Point: Innovation can bring tremendous value to the problem of scarce resources.
Story: The World Health Organization reports that water scarcity affects one in three people on every continent, including areas that have plenty of rainfall. Access to clean drinking water or adequate amounts of water for farming and industrial use are at issue. Further research shows that by the year 2035, two-thirds of the world will have water shortages. In China, two-thirds of its 660 cities already face water issues today; by 2035, they will see severe water shortages.
The fact, however, is that the world has plenty of fresh water — 2 trillion liters per person. But, the resource is not well distributed. Worse, water quality matters as much as water quantity. Contaminated water creates problems for human consumers, agriculture, and high value marine ecosystems. Only uncontaminated water counts toward solving this crisis.
What can be done? Companies like IBM are harnessing IT to address the problem. One example is the SmartBay project in Ireland, which seeks to monitor water properties in Galway Bay to help manage commercial fishing & aquaculture. Networks of sensor buoys, tide gauges, wave riders and data analysis nodes provide up-to-date environmental information to monitoring agencies and the public. In a second example, IBM is applying its materials science research to create better desalination technology for producing purified water. In particular, the new filter material can remove more toxic metals than can the old technology. Third, IBM is leveraging is expertise in super computing to offer “Deep Thunder” for advanced weather predictions and simulations that could affect water supply or water reservoirs.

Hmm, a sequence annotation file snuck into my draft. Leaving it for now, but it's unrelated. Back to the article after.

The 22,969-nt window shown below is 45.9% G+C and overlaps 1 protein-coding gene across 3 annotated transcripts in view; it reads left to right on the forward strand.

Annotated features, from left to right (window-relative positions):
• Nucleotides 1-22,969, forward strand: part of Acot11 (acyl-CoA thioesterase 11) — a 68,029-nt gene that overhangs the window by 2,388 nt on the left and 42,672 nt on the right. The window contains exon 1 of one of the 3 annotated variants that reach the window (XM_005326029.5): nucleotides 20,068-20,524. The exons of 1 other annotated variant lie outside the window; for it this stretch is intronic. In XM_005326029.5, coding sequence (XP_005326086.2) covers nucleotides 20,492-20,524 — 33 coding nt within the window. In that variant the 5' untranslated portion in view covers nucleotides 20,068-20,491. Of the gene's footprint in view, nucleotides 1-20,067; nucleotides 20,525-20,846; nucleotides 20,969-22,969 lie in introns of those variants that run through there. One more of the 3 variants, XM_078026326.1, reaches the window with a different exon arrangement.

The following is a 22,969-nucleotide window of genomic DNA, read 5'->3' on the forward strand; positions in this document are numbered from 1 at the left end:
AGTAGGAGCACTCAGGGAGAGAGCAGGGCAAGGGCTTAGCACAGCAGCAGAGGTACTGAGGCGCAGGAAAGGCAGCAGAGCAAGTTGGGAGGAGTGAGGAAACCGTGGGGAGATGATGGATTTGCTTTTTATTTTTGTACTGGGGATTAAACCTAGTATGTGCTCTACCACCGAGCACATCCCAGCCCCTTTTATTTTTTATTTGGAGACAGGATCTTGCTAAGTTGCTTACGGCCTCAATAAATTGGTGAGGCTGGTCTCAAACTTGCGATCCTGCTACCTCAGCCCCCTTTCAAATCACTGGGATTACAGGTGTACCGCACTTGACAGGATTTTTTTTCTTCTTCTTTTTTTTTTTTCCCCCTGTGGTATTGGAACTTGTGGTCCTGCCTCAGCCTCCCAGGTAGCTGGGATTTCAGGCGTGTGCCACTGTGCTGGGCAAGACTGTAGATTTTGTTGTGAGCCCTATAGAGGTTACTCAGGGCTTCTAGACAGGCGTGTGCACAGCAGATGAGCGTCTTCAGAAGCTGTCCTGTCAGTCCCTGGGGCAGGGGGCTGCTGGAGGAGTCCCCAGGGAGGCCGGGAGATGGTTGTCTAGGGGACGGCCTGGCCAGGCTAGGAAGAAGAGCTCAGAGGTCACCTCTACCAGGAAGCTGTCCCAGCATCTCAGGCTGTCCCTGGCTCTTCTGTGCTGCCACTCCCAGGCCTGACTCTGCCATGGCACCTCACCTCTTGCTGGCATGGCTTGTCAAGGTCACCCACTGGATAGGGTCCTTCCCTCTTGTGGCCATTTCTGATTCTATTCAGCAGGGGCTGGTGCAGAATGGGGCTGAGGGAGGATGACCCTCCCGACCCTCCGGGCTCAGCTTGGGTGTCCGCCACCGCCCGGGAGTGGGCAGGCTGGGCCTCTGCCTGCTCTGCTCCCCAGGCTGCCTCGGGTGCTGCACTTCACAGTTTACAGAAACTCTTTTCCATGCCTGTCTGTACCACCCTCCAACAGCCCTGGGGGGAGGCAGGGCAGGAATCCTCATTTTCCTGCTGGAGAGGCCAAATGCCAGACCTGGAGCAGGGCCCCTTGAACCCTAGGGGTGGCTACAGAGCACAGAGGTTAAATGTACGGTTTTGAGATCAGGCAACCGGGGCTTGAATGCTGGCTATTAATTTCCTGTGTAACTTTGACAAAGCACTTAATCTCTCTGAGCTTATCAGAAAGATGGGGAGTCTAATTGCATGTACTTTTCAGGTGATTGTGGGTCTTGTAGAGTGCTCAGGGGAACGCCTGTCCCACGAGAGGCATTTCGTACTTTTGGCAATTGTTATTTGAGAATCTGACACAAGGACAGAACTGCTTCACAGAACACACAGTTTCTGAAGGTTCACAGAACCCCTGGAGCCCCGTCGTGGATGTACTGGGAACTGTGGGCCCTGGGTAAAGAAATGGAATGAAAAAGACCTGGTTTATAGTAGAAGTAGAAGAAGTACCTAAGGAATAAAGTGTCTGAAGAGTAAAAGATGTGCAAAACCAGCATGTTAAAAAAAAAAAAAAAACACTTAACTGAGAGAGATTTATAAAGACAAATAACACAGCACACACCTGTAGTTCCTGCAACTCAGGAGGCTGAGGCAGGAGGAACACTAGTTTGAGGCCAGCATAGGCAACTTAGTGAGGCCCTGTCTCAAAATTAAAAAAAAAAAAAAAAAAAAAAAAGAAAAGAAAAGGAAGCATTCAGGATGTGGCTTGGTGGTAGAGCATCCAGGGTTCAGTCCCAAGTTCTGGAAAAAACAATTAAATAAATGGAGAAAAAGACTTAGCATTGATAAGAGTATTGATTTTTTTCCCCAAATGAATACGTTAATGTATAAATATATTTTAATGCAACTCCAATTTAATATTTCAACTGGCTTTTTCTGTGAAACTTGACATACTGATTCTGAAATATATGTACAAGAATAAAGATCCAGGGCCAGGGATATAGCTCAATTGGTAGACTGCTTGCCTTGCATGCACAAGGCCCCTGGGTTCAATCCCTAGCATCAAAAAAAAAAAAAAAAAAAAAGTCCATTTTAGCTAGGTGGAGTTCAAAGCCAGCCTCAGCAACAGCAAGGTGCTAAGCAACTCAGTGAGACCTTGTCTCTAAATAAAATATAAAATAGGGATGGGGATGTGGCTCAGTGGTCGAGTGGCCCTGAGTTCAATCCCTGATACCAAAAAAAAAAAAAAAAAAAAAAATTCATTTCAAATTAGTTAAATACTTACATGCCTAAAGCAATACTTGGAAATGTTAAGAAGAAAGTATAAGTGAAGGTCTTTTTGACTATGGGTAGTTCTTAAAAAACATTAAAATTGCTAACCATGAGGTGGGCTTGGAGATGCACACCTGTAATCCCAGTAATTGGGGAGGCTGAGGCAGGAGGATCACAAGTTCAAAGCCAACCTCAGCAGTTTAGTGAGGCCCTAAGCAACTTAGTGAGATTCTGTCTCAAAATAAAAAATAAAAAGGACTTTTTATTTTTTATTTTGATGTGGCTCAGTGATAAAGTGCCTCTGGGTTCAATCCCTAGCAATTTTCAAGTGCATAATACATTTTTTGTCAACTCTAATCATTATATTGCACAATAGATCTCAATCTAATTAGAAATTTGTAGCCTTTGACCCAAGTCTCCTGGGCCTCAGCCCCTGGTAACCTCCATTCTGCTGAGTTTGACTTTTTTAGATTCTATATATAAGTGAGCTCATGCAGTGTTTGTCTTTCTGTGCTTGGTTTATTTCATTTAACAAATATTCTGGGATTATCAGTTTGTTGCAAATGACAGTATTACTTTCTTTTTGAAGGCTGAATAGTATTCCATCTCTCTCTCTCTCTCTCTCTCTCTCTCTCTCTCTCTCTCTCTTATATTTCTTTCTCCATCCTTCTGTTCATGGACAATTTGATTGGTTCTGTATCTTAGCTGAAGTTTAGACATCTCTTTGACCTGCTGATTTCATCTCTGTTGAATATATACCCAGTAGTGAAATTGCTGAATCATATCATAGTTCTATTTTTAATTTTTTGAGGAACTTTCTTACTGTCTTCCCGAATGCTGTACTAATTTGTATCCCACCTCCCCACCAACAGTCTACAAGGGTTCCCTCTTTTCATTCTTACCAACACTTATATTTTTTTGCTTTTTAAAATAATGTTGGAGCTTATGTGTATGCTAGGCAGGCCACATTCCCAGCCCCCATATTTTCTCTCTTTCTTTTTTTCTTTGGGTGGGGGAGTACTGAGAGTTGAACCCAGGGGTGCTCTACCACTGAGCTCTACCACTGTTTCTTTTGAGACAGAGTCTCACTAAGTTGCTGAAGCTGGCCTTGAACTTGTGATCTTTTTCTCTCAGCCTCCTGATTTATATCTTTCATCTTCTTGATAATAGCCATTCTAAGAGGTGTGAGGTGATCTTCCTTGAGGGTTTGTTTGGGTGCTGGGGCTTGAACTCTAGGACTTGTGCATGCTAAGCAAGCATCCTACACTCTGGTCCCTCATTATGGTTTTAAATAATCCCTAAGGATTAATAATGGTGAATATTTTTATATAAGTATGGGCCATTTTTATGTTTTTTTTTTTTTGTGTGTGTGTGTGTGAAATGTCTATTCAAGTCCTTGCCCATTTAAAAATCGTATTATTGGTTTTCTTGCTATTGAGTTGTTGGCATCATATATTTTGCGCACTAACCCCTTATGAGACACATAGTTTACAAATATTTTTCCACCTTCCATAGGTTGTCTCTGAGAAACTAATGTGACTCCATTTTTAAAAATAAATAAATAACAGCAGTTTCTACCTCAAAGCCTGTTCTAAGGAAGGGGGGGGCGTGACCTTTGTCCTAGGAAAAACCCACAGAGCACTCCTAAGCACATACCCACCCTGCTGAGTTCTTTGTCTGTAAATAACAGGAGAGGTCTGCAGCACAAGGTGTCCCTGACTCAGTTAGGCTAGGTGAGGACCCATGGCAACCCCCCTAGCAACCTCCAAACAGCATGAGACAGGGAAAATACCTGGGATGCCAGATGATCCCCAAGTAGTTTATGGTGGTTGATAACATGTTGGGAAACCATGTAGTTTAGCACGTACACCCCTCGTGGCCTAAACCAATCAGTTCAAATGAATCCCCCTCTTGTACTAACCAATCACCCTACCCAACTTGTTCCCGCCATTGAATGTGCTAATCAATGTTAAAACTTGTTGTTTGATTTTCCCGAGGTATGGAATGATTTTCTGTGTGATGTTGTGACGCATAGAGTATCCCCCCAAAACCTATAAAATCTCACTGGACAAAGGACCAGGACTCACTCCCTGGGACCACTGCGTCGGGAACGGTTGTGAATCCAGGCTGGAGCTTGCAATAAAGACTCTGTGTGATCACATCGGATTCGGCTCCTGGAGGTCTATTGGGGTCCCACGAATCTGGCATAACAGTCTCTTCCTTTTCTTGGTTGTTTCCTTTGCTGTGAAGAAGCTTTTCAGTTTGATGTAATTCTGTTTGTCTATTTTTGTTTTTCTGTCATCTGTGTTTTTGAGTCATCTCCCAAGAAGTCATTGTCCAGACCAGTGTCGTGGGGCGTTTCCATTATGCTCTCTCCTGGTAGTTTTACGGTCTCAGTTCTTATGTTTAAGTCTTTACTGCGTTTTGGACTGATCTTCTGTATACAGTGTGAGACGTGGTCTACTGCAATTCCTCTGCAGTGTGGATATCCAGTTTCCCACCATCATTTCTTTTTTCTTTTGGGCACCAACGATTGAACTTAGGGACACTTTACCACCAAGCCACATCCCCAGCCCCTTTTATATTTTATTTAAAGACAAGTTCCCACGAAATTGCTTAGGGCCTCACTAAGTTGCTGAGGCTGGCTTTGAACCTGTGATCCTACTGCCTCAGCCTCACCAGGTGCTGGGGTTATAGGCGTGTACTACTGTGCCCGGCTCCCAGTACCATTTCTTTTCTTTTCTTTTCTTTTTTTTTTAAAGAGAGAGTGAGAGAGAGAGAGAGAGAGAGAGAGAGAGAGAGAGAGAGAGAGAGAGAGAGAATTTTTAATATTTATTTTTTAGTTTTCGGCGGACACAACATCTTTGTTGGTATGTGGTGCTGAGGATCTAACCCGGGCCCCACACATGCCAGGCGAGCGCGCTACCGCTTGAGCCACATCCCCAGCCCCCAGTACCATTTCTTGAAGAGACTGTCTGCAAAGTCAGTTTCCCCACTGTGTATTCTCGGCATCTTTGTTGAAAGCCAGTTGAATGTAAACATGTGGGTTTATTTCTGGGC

IBM’s efforts on water resources are part of a broader pattern and opportunity for innovators. The world has no shortage of scarcities. Applications, people, companies and even countries compete for water, energy, minerals, money, and attention. This means that innovators can create value by inventing clever means to improve the production, utilization, and productivity of each scarce resource.
To address the problem of any scarce resource:
- Collaborate with experts to understand the supply-side issues of a scarce resource.
- Survey resource users to understand demand-side patterns, value propositions, and capability gaps.
- Look for solutions that:
- *** maximize production of the scarce resource
- *** improve quality of the resource
- *** help connect supply with demand
- *** increase efficiency of use, prevent waste, or support recycling of the resource.